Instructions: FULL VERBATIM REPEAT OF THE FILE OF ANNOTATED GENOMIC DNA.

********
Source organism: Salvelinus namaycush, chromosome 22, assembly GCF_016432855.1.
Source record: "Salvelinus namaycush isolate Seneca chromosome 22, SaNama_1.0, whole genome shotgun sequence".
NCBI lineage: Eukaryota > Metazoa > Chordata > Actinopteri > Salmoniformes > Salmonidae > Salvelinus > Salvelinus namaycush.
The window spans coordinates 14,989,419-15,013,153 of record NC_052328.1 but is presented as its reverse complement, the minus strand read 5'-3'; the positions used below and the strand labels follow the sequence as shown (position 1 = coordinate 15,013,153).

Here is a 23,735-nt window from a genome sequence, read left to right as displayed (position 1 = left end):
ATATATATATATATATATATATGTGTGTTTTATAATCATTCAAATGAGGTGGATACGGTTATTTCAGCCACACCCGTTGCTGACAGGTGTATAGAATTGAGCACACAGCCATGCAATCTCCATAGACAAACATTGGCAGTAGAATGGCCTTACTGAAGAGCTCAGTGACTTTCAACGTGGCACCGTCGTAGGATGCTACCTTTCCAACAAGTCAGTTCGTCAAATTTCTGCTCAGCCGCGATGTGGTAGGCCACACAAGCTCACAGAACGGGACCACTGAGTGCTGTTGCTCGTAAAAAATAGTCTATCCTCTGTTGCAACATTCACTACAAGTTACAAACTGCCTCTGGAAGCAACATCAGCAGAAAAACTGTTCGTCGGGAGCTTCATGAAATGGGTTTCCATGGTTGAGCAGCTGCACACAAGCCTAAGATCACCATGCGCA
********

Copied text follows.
Source organism: Salvelinus namaycush, chromosome 22, assembly GCF_016432855.1.
Source record: "Salvelinus namaycush isolate Seneca chromosome 22, SaNama_1.0, whole genome shotgun sequence".
NCBI lineage: Eukaryota > Metazoa > Chordata > Actinopteri > Salmoniformes > Salmonidae > Salvelinus > Salvelinus namaycush.
The window spans coordinates 14,989,419-15,013,153 of record NC_052328.1 but is presented as its reverse complement, the minus strand read 5'-3'; the positions used below and the strand labels follow the sequence as shown (position 1 = coordinate 15,013,153).

Here is a 23,735-nt window from a genome sequence, read left to right as displayed (position 1 = left end):
ATATATATATATATATATATATGTGTGTTTTATAATCATTCAAATGAGGTGGATACGGTTATTTCAGCCACACCCGTTGCTGACAGGTGTATAGAATTGAGCACACAGCCATGCAATCTCCATAGACAAACATTGGCAGTAGAATGGCCTTACTGAAGAGCTCAGTGACTTTCAACGTGGCACCGTCGTAGGATGCTACCTTTCCAACAAGTCAGTTCGTCAAATTTCTGCTCAGCCGCGATGTGGTAGGCCACACAAGCTCACAGAACGGGACCACTGAGTGCTGTTGCTCGTAAAAAATAGTCTATCCTCTGTTGCAACATTCACTACAAGTTACAAACTGCCTCTGGAAGCAACATCAGCAGAAAAACTGTTCGTCGGGAGCTTCATGAAATGGGTTTCCATGGTTGAGCAGCTGCACACAAGCCTAAGATCACCATGCGCA